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Danube offers lifeline for Ukrainian grain exports

·3-min read

In the Ukrainian port of Izmail, on the Danube river that marks the border with Romania, rows of trucks filled with grain stand in line.

Dozens of kilometres (miles) from there, at Romania's port of Sulina, where the river flows into the Black Sea, ships are waiting to be loaded.

Sailors say there have never been so many ships of all kinds and under so many flags dotting the horizon at Sulina.

They are waiting to reach Ukraine to be loaded with food -- ever since Moscow's blockade of its neighbour's seaports has paralysed grain exports from one of the world's largest producers.

"The alternative is the Danube. The big problem is the capacity of the infrastructure on the river," Yuriy Dimchoglo, former vice-president of the Odessa regional council, told AFP.

Since Russia invaded Ukraine in February, only 1.5 million tonnes of grain have been exported via the Danube, he said, while 20 to 25 million tonnes are blocked in the country, according to the government.

- 'Feed the world' -

Some 35 kilometres (20 miles) from Izmail port, farmer Vyacheslav Zyabkin said he had still not shipped any of his produce -- "not even a kilogramme" -- via the Danube because purchase prices were below operating costs.

He said shipping via the Danube was especially suitable for farmers who have small quantities to sell.

But even for those who do choose this route, the journey is strewn with obstacles.

As trucks converge from the south of Ukraine in the hope of unloading their cargo via the Danube, huge traffic jams have formed.

And Izmail too is very crowded.

"Before the war, it took one day, now it takes three days" to unload there, trucker Sergiy Gavrilenko told AFP.

"We take it upon ourselves because it's for the good of the country and to feed the world," said the 45-year-old as he poured a can of water over himself to cool off under the scorching hot temperature of 32 degrees Celsius (89.6 degrees Fahrenheit).

- 'No respite' -

The boats that take over, and transport the goods down the Danube before reaching the Black Sea, keep coming.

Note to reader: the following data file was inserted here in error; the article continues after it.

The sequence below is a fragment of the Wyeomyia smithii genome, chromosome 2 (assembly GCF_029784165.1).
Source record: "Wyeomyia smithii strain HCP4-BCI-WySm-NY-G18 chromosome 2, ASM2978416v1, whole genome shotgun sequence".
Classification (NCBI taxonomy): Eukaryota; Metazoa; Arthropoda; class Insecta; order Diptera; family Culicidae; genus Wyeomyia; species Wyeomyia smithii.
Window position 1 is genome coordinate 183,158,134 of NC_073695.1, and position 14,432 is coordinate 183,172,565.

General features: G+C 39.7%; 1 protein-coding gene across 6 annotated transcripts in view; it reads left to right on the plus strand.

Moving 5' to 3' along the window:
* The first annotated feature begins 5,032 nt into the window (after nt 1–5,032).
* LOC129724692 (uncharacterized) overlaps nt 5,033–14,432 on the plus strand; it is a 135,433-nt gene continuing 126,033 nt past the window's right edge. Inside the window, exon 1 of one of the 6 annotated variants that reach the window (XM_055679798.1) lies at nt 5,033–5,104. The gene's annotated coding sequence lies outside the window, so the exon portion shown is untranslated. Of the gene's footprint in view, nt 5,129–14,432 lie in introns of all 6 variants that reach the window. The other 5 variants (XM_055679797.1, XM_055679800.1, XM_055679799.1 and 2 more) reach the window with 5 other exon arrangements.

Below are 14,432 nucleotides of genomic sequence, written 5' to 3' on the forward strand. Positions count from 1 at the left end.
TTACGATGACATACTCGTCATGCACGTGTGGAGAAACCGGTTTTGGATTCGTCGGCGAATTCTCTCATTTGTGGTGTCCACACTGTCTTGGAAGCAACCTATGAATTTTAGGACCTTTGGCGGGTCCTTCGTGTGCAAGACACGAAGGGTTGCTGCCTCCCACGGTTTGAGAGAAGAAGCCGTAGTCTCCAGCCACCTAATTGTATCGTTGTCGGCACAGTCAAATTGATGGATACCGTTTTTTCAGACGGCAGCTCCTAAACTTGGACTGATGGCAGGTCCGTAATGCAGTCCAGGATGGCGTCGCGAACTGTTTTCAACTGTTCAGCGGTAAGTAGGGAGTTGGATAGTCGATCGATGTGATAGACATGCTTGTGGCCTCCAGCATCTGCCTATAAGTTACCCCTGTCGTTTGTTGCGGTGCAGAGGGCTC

Off Sulina, nearly a hundred of them wait on average between seven and 10 days until they can take the canal to the Ukrainian ports.

"Our volume of work has increased a lot... We are hard at work from sunrise to sunset," said Gabriel Danila-Mihalcea, 28, pilot of a boat plying between Sulina and the Black Sea.

His mission is crucial -- he shuttles pilots to each of the ships in the harbour. Under a rule endorsed in 1948 by the Danube Convention such a pilot must steer ships through the Sulina canal.

"We have no respite," one of the pilots said on condition of anonymity, while ship mechanic Mihai Calin, 48, said "a record" 400 boats passed through Sulina last month.

A senior transport ministry official Ion Popa confirmed traffic last month had tripled compared to May last year.

He told AFP that managing this increase was "an effort for Romania", adding he hoped for help from Brussels.

After blaming each other for the backlog, Romania and Ukraine set up a joint command at the end of May that decides the order in which ships enter the Danube.

Those chartered for the transport of grain now have priority.

Separately, at the Romanian Black Sea port of Constanta, nearly 700,000 tonnes of Ukrainian agricultural produce have been loaded since the start of the conflict, arriving there on board barges, trains and trucks, Popa said.

But the queues at road and rail border crossings are getting longer every day.

Before the war, Ukraine was the fourth-largest wheat and corn exporter in the world.

Russia, too, is a grain superpower and 30 percent of the world's grain exports originate from the warring countries.

Since the Kremlin launched its invasion of Ukraine on February 24, grain and oil prices have soared.

The UN fears a "hurricane of hunger" -- mainly in African countries that import more than half of their wheat from either Russia or Ukraine.

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